Our readers will likely know that the site has been having significant trouble for more than two weeks. Thanks for your patience, your offers to help, and for sticking with us during that time. We’re happy to say that we seem to have identified all of the various issues involved, and have solved them. Some of those fixes may mean that you’ll need to resubscribe to our email alerts, so keep reading (or skip over the vaguely technical stuff in the next few paragraphs if you’d rather). Continue reading Retraction Watch is back at full speed. Here’s what you need to do to make sure you’re seeing our content.

The RW Week In Review: Anti-gay bias, an authorship lawsuit; misconduct in industry vs. academia

We’ve been having some technical issues with the site, which may have kept some readers from accessing our content this week. We think we’ve figured out what was wrong, and fixed it, but in the meantime here’s what we were up to this week, in case you missed it:

Continue reading The RW Week In Review: Anti-gay bias, an authorship lawsuit; misconduct in industry vs. academia

Is our database missing a retraction? Tell us!

As many readers know, we’ve been hard at work curating a comprehensive database of retractions, and are now up to more than 16,000 entries. Despite that large number — as much as triple what you’ll find in commonly used databases — we know there are notices we’re missing.

We’re doing our best to fill in the gaps, but the work will go faster with help. So if you come across a recent or previous retraction, and don’t see it in our database, let us know about it using this form. None of the fields is required, but the more information we have, the quicker we’ll be able to add the relevant details. Please note: This isn’t for papers that you think should be retracted; send us tips about those to retractionwatchteam@gmail.com. (And to answer a question we are often asked: Yes, we plan for an API of the database, once it’s comprehensive.)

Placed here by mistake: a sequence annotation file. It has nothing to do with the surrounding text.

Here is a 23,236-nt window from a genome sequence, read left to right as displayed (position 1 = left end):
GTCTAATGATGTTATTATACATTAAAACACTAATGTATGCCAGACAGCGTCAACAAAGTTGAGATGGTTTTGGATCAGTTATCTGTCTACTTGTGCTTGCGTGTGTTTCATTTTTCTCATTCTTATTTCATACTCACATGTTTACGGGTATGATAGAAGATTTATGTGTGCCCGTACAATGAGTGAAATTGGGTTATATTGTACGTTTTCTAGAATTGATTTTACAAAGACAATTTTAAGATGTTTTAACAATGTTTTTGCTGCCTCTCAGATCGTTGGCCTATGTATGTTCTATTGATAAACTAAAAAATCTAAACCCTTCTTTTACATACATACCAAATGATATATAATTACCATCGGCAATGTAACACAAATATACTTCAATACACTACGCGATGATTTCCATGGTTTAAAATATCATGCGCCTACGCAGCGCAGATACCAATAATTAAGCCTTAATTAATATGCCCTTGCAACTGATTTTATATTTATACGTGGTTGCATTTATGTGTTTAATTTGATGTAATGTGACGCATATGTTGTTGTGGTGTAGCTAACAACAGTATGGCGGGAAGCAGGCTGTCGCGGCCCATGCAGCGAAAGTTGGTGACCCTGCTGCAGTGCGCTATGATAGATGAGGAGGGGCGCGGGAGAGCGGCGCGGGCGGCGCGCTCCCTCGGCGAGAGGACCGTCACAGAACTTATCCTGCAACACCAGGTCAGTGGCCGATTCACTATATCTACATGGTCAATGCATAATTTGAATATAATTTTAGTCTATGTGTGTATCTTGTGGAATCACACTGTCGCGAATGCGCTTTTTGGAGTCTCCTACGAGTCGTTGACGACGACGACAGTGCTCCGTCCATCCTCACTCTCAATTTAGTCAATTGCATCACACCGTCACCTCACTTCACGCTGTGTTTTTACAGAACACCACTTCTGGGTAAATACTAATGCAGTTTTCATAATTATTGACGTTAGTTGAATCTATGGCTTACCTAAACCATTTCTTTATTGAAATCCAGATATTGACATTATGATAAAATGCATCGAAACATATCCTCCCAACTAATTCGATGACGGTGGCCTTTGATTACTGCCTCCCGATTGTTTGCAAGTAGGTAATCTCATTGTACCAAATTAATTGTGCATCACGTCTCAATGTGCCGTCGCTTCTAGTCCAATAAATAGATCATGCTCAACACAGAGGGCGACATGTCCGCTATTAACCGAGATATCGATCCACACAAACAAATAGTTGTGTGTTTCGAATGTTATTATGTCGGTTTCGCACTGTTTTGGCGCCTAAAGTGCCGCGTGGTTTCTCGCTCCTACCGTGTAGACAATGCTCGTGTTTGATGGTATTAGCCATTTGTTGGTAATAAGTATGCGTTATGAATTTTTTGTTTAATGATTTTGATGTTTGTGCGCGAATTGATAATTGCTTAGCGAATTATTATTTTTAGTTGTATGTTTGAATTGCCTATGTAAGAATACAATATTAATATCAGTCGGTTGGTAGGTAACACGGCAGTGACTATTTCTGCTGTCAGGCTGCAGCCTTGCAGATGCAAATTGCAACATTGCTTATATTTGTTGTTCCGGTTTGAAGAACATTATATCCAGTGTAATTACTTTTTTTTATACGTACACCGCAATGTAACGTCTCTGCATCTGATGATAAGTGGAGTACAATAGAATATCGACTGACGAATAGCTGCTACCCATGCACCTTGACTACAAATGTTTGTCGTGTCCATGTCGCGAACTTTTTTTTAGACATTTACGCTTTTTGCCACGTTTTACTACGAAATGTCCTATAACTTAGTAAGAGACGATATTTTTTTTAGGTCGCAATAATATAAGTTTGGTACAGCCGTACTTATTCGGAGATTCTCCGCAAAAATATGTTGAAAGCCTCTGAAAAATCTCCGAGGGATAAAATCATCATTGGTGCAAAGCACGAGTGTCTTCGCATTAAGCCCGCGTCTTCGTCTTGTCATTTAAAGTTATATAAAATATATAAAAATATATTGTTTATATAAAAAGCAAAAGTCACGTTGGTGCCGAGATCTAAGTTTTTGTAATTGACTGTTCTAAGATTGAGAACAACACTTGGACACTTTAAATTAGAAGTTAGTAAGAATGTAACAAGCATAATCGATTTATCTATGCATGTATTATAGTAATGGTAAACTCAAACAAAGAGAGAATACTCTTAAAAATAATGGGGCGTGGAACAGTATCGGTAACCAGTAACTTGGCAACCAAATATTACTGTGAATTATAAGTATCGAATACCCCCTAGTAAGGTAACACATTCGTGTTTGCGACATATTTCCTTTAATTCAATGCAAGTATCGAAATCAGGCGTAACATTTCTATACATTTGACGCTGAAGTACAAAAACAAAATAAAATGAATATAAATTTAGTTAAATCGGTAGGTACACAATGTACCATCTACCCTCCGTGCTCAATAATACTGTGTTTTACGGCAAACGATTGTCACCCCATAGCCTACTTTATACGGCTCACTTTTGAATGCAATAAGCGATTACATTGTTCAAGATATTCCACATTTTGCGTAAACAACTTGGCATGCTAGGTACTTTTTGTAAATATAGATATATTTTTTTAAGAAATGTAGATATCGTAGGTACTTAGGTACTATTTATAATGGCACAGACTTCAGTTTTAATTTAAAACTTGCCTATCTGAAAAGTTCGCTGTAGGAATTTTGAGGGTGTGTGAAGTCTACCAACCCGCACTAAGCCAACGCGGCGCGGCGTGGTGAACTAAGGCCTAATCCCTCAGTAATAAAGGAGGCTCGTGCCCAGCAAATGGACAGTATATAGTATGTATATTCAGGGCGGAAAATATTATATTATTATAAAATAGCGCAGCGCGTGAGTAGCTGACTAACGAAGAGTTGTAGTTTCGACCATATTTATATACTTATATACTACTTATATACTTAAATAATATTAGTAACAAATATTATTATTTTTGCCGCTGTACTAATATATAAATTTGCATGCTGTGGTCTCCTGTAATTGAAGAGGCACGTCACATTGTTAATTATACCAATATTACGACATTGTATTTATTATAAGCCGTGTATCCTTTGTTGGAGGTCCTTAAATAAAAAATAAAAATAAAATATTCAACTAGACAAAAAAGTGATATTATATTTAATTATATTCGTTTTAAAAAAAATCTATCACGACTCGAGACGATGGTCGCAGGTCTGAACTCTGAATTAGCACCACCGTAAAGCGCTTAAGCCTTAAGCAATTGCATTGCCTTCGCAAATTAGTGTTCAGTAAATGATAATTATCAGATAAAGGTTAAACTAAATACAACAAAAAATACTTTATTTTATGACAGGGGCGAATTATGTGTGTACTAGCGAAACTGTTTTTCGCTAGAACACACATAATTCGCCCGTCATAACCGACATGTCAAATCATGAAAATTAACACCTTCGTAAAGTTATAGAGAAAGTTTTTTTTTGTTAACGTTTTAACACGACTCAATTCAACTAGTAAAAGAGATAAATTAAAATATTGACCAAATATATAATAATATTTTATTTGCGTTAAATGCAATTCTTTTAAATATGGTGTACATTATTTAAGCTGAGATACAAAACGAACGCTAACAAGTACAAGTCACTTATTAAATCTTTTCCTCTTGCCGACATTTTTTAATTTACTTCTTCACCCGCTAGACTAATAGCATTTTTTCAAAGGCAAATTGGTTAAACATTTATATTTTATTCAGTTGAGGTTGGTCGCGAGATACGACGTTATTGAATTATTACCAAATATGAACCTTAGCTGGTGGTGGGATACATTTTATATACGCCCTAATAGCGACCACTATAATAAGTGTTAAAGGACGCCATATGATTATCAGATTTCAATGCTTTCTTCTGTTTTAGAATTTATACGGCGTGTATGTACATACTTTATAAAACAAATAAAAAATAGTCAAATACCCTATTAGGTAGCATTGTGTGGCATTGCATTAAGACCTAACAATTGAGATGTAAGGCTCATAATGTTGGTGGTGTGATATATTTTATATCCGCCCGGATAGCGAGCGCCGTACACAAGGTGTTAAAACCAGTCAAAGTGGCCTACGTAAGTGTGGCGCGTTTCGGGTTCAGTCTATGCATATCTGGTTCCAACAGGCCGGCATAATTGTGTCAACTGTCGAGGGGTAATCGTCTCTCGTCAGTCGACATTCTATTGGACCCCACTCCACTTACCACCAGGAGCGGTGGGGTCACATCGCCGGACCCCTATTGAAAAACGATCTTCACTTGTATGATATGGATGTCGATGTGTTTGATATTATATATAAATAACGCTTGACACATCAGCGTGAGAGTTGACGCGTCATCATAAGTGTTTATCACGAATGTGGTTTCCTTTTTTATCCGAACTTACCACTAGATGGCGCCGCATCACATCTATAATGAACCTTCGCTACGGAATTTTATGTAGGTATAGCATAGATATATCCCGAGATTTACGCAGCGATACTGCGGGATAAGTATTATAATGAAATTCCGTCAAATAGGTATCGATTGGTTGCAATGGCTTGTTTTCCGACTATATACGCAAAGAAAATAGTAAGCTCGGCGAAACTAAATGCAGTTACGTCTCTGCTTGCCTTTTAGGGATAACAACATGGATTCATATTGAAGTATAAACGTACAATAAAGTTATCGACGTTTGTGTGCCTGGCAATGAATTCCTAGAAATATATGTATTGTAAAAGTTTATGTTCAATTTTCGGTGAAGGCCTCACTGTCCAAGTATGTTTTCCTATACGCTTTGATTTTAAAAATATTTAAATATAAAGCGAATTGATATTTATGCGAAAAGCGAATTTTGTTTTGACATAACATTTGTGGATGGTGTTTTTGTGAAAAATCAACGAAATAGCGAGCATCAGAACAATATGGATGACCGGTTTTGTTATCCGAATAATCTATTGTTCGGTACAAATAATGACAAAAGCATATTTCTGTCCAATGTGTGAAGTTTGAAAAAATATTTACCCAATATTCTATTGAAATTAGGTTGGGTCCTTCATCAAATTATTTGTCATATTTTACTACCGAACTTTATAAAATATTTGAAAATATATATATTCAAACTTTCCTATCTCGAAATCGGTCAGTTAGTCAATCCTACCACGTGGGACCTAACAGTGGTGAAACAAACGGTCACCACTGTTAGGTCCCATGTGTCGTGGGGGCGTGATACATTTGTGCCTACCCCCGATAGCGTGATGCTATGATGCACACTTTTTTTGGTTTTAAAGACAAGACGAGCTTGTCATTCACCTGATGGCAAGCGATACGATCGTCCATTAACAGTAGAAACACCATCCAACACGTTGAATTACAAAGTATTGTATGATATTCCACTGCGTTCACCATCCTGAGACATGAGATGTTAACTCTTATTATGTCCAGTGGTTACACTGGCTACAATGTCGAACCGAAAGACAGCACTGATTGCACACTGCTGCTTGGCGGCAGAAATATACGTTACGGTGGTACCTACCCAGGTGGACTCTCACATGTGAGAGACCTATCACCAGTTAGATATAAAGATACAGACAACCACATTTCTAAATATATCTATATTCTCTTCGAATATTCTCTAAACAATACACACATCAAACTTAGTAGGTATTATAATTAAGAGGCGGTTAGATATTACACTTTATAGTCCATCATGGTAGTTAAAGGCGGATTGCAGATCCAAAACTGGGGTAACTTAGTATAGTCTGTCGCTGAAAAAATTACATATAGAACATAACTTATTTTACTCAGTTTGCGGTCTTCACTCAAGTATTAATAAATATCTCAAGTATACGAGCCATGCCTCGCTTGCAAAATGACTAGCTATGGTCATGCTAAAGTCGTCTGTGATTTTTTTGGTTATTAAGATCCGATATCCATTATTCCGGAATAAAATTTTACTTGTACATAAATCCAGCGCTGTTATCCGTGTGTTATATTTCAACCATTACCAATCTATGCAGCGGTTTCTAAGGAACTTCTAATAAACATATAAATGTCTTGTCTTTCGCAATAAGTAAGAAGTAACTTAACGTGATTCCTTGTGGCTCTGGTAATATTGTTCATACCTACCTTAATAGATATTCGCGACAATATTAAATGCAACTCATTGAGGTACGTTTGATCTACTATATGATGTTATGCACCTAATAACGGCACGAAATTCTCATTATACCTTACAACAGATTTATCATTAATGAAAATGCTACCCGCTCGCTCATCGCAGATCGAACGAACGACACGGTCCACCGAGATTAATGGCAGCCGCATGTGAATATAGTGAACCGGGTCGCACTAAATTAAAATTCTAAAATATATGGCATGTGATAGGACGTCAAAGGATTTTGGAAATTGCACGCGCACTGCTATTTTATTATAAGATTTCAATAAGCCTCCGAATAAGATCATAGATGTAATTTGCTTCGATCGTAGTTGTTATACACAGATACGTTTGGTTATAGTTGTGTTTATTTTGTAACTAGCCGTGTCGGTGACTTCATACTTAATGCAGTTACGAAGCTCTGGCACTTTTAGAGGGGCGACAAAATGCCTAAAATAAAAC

Thanks in advance!

Like Retraction Watch? You can make a tax-deductible contribution to support our growth, follow us on Twitter, like us on Facebook, add us to your RSS reader, sign up on our homepage for an email every time there’s a new post, or subscribe to our daily digest. If you find a retraction that’s not in our database, you can let us know here. For comments or feedback, email us at retractionwatchteam@gmail.com.

The 2017 Retraction Watch Year in Review (hint: Our database is nearly done)

One journal broke a retractions record by pulling more than 100 papers in one day for faked reviews, a Harvard graduate student obtained a restraining order against his boss after being forced to undergo a psychiatric exam, and a well-known food scientist at Cornell faced heavy criticism about his research.

And that’s just some of what we reported in the first few months of 2017.

This year, our team worked hard this year to dig deeper into retractions and hold publishers and institutions accountable, while filing more public records requests (including investigation reports, which journals have noticed), and exploring larger stories affecting academic publishing.

But our biggest accomplishment this year was working on our database — now close to complete (thanks to the hard work of more than a dozen graduate students, librarians, and others), it includes just shy of 16,000 retractions.

Here’s a sampling of what else we worked on this year:

Continue reading The 2017 Retraction Watch Year in Review (hint: Our database is nearly done)

Top 10 retractions of 2017

It’s time for the “Best of 2017” lists to start appearing — so why not do one for retractions? We think it’s a good idea, so have partnered with The Scientist for the last few years to compile our most notable notices of the year.

From new records to mass resignations, you can check out our picks for 2017 here. Continue reading Top 10 retractions of 2017